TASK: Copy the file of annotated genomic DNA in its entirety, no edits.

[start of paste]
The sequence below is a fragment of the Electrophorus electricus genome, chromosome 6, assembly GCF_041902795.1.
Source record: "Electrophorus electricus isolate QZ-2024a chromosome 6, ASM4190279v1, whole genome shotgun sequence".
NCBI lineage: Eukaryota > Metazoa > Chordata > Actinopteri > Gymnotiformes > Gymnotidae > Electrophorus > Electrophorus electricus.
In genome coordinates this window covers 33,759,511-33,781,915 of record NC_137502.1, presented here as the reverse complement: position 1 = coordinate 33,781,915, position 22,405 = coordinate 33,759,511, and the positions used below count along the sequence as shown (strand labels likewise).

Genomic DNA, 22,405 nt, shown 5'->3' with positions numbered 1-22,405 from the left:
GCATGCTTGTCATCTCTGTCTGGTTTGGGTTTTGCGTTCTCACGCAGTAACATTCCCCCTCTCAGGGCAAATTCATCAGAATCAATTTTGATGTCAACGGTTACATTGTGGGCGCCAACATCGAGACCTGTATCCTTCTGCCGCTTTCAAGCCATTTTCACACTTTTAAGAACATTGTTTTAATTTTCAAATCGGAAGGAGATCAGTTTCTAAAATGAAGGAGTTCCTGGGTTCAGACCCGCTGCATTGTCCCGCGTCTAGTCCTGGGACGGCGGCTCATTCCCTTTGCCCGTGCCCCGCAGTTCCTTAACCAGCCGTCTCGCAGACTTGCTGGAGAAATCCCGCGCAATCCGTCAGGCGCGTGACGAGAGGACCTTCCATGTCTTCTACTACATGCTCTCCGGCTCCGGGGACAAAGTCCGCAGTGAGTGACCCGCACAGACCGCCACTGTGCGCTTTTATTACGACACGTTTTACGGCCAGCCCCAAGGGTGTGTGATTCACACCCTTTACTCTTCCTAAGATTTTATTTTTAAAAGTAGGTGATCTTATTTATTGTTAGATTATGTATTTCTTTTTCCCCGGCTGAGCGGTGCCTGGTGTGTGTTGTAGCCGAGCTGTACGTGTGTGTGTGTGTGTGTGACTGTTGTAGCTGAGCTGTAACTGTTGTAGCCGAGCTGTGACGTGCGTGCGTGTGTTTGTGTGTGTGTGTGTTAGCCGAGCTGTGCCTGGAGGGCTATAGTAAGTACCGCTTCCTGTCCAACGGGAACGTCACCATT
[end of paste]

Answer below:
The sequence below is a fragment of the Electrophorus electricus genome, chromosome 6, assembly GCF_041902795.1.
Source record: "Electrophorus electricus isolate QZ-2024a chromosome 6, ASM4190279v1, whole genome shotgun sequence".
NCBI lineage: Eukaryota > Metazoa > Chordata > Actinopteri > Gymnotiformes > Gymnotidae > Electrophorus > Electrophorus electricus.
In genome coordinates this window covers 33,759,511-33,781,915 of record NC_137502.1, presented here as the reverse complement: position 1 = coordinate 33,781,915, position 22,405 = coordinate 33,759,511, and the positions used below count along the sequence as shown (strand labels likewise).

Genomic DNA, 22,405 nt, shown 5'->3' with positions numbered 1-22,405 from the left:
GCATGCTTGTCATCTCTGTCTGGTTTGGGTTTTGCGTTCTCACGCAGTAACATTCCCCCTCTCAGGGCAAATTCATCAGAATCAATTTTGATGTCAACGGTTACATTGTGGGCGCCAACATCGAGACCTGTATCCTTCTGCCGCTTTCAAGCCATTTTCACACTTTTAAGAACATTGTTTTAATTTTCAAATCGGAAGGAGATCAGTTTCTAAAATGAAGGAGTTCCTGGGTTCAGACCCGCTGCATTGTCCCGCGTCTAGTCCTGGGACGGCGGCTCATTCCCTTTGCCCGTGCCCCGCAGTTCCTTAACCAGCCGTCTCGCAGACTTGCTGGAGAAATCCCGCGCAATCCGTCAGGCGCGTGACGAGAGGACCTTCCATGTCTTCTACTACATGCTCTCCGGCTCCGGGGACAAAGTCCGCAGTGAGTGACCCGCACAGACCGCCACTGTGCGCTTTTATTACGACACGTTTTACGGCCAGCCCCAAGGGTGTGTGATTCACACCCTTTACTCTTCCTAAGATTTTATTTTTAAAAGTAGGTGATCTTATTTATTGTTAGATTATGTATTTCTTTTTCCCCGGCTGAGCGGTGCCTGGTGTGTGTTGTAGCCGAGCTGTACGTGTGTGTGTGTGTGTGTGACTGTTGTAGCTGAGCTGTAACTGTTGTAGCCGAGCTGTGACGTGCGTGCGTGTGTTTGTGTGTGTGTGTGTTAGCCGAGCTGTGCCTGGAGGGCTATAGTAAGTACCGCTTCCTGTCCAACGGGAACGTCACCATT